Types of Probablity distributions
If our actually observed data do not match the data expected on the basis of assumptions, we would have serious doubts about our assumptions. Such data of assumption often lead to theoretical frequency distributions also known as probability distribution. This distribution is not based on actual experimental data but on certain theoretical considerations. This may be simple two valued distribution like 3:1 as in Mendelian cross or it may be more complicated. Some of the most important probability distributions are,
- Gaussian/Normal distribution
- Binomial distribution
- Poisson distribution
Binomial and Poisson distribution apply to the discontinuous random variables and are together known as discontinuous distributions. Normal distribution applies to continuous random variables and is called as continuous distribution.
French Mathematician-cum-Physicist Simeon Denis Poisson discovered Poisson distribution in 1837. It is also known as discrete distribution. This was discovered as a limiting event for Binomial distribution. For n-trials the binomial distribution is (q + p) n; the probability of x successes is given by P(X=x) = nCx p x qn-x. If the number of trials “n” is very large and the probability of success ‘p’ is very small then the product np = m, is non-negative and finite.
Poisson distribution is widely used in cases where chance of any individual event being success is small and the number of trials tends to be infinite. This distribution is used to describe the rare events. Some examples of Poisson distribution are:
- The number of blinds born in a town in a particular year.
- Number of mistakes committed in a typed page.
- The number of students scoring very high marks in all subjects
- The number of plane accidents in a particular week.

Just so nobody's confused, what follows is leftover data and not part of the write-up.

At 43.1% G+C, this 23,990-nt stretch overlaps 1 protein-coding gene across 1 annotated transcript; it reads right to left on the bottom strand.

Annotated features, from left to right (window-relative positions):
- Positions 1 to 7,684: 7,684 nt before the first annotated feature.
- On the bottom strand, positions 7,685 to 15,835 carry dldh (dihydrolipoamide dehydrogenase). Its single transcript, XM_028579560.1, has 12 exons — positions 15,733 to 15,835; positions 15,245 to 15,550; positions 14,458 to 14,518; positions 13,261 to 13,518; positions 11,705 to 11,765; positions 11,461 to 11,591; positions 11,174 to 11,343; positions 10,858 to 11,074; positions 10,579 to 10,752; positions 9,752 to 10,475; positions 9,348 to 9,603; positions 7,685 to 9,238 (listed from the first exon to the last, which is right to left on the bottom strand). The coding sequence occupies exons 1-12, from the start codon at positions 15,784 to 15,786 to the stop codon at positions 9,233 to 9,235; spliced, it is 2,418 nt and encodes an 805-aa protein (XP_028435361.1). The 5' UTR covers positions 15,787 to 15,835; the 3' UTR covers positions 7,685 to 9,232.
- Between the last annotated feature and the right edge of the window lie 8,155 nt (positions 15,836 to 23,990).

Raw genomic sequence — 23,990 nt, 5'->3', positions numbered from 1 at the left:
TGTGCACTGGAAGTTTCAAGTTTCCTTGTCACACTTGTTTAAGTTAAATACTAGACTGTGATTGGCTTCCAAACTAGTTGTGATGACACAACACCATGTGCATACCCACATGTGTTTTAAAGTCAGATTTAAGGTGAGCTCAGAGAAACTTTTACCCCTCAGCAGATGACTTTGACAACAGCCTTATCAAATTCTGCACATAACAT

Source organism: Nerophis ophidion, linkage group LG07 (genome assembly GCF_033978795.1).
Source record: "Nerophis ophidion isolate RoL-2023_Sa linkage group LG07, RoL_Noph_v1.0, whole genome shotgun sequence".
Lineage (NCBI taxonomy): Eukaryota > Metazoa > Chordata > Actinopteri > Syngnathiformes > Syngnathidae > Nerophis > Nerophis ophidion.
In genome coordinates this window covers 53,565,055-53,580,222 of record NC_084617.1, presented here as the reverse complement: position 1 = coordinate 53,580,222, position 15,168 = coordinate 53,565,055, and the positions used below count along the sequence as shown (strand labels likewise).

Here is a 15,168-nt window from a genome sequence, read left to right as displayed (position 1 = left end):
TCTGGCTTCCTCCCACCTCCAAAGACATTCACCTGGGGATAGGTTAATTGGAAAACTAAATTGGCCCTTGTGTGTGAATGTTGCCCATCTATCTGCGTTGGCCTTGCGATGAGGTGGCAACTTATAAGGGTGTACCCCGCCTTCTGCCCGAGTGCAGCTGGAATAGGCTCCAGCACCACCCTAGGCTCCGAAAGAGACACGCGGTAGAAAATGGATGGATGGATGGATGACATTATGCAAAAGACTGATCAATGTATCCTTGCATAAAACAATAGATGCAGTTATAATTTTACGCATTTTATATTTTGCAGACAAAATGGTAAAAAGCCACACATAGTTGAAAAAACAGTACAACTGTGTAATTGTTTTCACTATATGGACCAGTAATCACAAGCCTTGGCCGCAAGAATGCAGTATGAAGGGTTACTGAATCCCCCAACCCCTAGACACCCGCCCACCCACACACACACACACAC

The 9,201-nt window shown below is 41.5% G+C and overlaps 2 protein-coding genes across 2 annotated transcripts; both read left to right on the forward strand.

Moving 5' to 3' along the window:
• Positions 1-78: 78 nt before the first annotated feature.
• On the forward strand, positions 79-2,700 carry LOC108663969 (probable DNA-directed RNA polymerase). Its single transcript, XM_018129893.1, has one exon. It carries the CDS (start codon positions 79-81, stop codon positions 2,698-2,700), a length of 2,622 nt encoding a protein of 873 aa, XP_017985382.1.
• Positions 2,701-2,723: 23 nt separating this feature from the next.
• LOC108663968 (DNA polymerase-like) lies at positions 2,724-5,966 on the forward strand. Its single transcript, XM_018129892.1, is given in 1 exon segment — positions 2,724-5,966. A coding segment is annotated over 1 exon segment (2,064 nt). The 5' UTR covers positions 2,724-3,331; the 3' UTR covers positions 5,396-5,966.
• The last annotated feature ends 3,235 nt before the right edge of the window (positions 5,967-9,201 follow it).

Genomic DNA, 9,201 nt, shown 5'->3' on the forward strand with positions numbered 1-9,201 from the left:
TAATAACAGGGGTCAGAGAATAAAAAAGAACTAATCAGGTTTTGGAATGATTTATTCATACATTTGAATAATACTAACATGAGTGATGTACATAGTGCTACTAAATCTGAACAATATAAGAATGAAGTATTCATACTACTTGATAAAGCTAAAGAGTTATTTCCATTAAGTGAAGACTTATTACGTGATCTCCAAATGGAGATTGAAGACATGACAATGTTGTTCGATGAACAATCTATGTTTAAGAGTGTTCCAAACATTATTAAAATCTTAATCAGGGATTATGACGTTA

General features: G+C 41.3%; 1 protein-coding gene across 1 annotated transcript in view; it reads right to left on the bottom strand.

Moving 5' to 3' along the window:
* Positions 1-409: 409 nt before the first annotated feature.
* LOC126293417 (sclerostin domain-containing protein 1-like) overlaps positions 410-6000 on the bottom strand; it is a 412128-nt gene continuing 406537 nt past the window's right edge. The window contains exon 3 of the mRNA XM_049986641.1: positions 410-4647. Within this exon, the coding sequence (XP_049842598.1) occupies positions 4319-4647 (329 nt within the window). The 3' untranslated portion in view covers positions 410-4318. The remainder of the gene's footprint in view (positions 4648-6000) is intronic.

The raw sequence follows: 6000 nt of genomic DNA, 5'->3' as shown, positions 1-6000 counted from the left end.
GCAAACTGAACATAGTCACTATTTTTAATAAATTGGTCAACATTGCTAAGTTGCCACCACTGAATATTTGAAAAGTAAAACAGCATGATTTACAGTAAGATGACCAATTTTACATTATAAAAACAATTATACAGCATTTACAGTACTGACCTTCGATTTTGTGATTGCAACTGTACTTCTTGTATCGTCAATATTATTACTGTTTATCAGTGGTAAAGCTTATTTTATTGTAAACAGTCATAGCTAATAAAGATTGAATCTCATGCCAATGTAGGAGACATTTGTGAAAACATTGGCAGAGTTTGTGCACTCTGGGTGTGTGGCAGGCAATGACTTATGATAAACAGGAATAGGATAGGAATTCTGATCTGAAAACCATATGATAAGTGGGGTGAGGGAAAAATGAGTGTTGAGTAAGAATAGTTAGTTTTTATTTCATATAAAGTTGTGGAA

- The number of defective screws in a box of 100, manufactured by a reputed company.
- Number of suicides reported in a particular day.
Definition of Poisson distribution
The discontinuous random variable x is said to follow Poisson distribution if it assumes only non-negative values and its probability density function is given by,
Here m is known as parameter of the distribution so that m >0. Since number of trials is very large and the probability of success p is very small, it is clear that the event is a rare event. Therefore Poisson distribution relates to rare events.
Characteristics of Poisson distribution
- Discrete distribution: Poisson distribution is a discrete distribution like Binomial distribution, where the random variable assumes as a countably infinite number of values 0, 1, 2 ….
- Applied when rate of success is very small and rate of failure is very high: Poisson distribution is applied in situations where the probability of success p of an event is very small and that of failure q is very high. Also here, “n” is very large.
- Parameter of Poisson distribution: The main parameter of the Poisson distribution is m. If the value of m is known, all the probabilities of the Poisson distribution can be determined.
- Mode of distribution: Mean = m = variance; so that standard deviation = m. Poisson distribution may have one mode or two modes of distribution.
- Additive Property: If X and Y are two independent Poisson distributions with parameter m1 and m2 respectively. Then (X+Y) also follows the Poisson distribution with parameter (m1 + m2)
- As an approximation to binomial distribution: Poisson distribution can be taken as a limiting form of Binomial distribution when n is large and p is very small. Here the product np=m which remains constant.
- Assumptions: The Poisson distribution is based on the following assumptions.
*The occurrence or non- occurrence of an event does not influence the occurrence or non-occurrence of any other event.
*The probability of success for a short time interval or a small region of space is proportional to the length of the time interval or space as the case may be.
*The probability of the happening of more than one event is a very small interval is negligible.
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